Sex – Medical and Psychological Perspectives

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Communication and balanced hormones are keys to good sexual relations.

Download the transcription of this podcast.

In episode 47 of the BioBalance Healthcast, Brett Newcomb and I discuss aspects of the imbalance in sexual desire that many couples have.

The idea for this episode came from an inquiry I received from a writer at Ebony Magazine. They wanted to know about what’s normal in sexual behavior and how to deal with an imbalance in desire for sex within a relationship. We discuss in this podcast how some problems and solutions are medical and physical, while other are social and psychological.

Partners in relationship can come from different mindsets. Some think that sex is dirty, some think it’s only for pro-creation. Sometimes people have more testosterone causing them to have a higher sex drive. Those with a lot of testosterone have a higher sex drive, and that’s a medical problem.

Another medical cause for lack of libido is drugs. Antidepressant or birth control drugs can affect desire.

Communication is key to resolving or managing the situation. People often assume the worst of each other’s feelings if we don’t communicate. The results of not communicating can be very serious. Often time, comments come out in a fight.

Sexual components in communication can include whether or not couples talk during sex, discussion have fantasies for instance. Talking about what satisfies you can help, as long isn’t perceived as a complaint, or a criticism.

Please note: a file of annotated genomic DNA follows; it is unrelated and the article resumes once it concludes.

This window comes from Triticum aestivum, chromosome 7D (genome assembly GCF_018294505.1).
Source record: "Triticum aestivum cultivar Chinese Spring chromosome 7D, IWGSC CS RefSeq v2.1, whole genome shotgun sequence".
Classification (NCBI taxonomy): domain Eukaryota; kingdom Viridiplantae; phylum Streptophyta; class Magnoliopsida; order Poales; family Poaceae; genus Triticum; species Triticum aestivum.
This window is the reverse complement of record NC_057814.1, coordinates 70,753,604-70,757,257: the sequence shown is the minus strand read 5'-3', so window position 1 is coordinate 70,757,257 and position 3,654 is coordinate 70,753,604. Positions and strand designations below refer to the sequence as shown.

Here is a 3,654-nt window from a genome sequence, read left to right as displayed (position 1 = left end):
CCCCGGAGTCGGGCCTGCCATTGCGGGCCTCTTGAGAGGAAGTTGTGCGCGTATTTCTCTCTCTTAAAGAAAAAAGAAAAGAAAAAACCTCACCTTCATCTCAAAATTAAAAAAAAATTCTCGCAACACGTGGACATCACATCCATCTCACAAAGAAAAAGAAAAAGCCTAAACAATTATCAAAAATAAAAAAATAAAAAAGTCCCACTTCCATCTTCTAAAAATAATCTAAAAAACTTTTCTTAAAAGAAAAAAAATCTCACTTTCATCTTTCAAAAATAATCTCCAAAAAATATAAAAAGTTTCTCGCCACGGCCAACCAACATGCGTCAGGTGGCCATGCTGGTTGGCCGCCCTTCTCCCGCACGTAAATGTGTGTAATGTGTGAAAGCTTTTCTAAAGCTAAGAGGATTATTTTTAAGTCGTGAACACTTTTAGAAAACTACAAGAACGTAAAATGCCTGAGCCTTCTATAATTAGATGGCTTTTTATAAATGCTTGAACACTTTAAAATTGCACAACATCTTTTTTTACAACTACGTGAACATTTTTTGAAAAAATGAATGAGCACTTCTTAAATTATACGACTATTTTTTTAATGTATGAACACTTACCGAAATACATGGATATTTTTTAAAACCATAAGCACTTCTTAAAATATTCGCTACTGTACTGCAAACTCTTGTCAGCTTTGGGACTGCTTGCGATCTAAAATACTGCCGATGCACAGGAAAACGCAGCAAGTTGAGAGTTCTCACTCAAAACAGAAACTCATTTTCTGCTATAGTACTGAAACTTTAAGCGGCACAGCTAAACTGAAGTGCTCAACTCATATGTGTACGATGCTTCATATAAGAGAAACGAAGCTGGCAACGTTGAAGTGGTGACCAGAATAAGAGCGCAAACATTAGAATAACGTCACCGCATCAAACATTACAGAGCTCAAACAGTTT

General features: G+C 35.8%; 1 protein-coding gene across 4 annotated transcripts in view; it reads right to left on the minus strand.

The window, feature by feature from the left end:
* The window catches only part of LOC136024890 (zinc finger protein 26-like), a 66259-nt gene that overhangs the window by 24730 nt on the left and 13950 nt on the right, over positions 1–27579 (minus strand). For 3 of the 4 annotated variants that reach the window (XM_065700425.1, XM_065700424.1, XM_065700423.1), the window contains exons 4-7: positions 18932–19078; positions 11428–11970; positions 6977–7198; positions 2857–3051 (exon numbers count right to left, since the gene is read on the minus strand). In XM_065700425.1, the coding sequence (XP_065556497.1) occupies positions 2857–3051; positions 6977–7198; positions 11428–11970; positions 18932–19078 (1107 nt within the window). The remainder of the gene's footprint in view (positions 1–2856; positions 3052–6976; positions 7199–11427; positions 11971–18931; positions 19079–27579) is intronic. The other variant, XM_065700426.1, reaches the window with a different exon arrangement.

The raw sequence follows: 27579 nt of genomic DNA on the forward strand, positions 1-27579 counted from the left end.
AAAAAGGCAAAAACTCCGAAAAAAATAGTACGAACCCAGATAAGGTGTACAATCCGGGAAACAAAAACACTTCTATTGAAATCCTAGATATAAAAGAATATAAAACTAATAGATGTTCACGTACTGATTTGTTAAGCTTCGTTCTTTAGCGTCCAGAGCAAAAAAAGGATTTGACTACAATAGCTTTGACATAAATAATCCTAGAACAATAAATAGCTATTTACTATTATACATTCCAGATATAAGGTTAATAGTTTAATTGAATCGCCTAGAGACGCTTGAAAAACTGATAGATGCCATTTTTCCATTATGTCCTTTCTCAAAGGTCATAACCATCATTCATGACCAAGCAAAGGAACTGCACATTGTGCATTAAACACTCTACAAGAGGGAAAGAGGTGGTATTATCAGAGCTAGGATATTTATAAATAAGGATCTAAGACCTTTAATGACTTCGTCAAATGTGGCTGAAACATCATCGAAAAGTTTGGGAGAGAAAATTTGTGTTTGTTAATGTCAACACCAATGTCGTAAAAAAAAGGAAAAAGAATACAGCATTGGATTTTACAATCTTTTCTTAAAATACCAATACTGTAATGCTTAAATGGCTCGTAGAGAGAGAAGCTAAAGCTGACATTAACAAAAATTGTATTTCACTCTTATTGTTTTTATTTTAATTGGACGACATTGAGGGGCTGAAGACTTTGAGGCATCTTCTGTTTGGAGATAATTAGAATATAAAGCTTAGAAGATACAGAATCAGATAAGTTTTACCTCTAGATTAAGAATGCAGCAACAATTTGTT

Some of my patients who have gotten counseling and have a potential to return to normal mutually satisfying relations can have medical issues. One of these problems is vaginismus, an involuntary contracting of the vagina. It can take physical therapy helping the woman feel comfortable with her body. Fundamental messages can cause these problems. How we talk to our children about sex is important. Even though sex education in schools can be a good place to teach the biological aspects of sex, the home is the best place to teach young people how sexual relationships should work.

My job is to make sure there is nothing physically wrong with the couple. A lot of women are inorgasmic. Sometimes the problem is physical, sometimes psychological. Communication is important in all cases because the man can’t read the women’s mind. Women focus on the moment, men are focused on the goal of having an orgasm. Young men are about the orgasm, later more on the intimacy.

My patients whose sexual problem is caused low or no testosterone can be treated by my bioidentical testosterone pellets and get their sex life back.

For more information about BioBalance Bioidentical Pellet Treatment, visit the BioBalance Health website.